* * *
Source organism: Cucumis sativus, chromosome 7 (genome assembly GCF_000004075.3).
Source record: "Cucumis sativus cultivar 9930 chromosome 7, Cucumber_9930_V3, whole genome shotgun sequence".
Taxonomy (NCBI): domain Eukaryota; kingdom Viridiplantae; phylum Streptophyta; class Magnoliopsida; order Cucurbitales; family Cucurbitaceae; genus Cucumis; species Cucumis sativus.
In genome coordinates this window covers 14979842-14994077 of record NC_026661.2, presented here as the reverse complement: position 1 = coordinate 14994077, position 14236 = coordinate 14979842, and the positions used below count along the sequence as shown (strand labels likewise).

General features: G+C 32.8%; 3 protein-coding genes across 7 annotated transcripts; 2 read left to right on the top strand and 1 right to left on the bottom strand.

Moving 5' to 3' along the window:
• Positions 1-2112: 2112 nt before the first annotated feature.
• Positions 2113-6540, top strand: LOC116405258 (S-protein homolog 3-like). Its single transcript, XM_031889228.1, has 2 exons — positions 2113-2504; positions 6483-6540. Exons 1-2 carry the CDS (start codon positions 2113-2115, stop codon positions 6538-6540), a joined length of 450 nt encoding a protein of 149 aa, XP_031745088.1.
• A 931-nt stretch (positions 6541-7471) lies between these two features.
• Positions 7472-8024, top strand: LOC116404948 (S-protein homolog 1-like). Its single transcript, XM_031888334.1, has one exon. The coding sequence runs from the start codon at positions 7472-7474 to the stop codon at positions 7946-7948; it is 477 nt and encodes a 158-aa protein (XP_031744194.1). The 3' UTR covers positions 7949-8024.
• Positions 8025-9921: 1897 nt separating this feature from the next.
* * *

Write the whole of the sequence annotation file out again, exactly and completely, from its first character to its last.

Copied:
Source organism: Cucumis sativus, chromosome 7 (genome assembly GCF_000004075.3).
Source record: "Cucumis sativus cultivar 9930 chromosome 7, Cucumber_9930_V3, whole genome shotgun sequence".
Taxonomy (NCBI): domain Eukaryota; kingdom Viridiplantae; phylum Streptophyta; class Magnoliopsida; order Cucurbitales; family Cucurbitaceae; genus Cucumis; species Cucumis sativus.
In genome coordinates this window covers 14979842-14994077 of record NC_026661.2, presented here as the reverse complement: position 1 = coordinate 14994077, position 14236 = coordinate 14979842, and the positions used below count along the sequence as shown (strand labels likewise).

General features: G+C 32.8%; 3 protein-coding genes across 7 annotated transcripts; 2 read left to right on the top strand and 1 right to left on the bottom strand.

Moving 5' to 3' along the window:
• Positions 1-2112: 2112 nt before the first annotated feature.
• Positions 2113-6540, top strand: LOC116405258 (S-protein homolog 3-like). Its single transcript, XM_031889228.1, has 2 exons — positions 2113-2504; positions 6483-6540. Exons 1-2 carry the CDS (start codon positions 2113-2115, stop codon positions 6538-6540), a joined length of 450 nt encoding a protein of 149 aa, XP_031745088.1.
• A 931-nt stretch (positions 6541-7471) lies between these two features.
• Positions 7472-8024, top strand: LOC116404948 (S-protein homolog 1-like). Its single transcript, XM_031888334.1, has one exon. The coding sequence runs from the start codon at positions 7472-7474 to the stop codon at positions 7946-7948; it is 477 nt and encodes a 158-aa protein (XP_031744194.1). The 3' UTR covers positions 7949-8024.
• Positions 8025-9921: 1897 nt separating this feature from the next.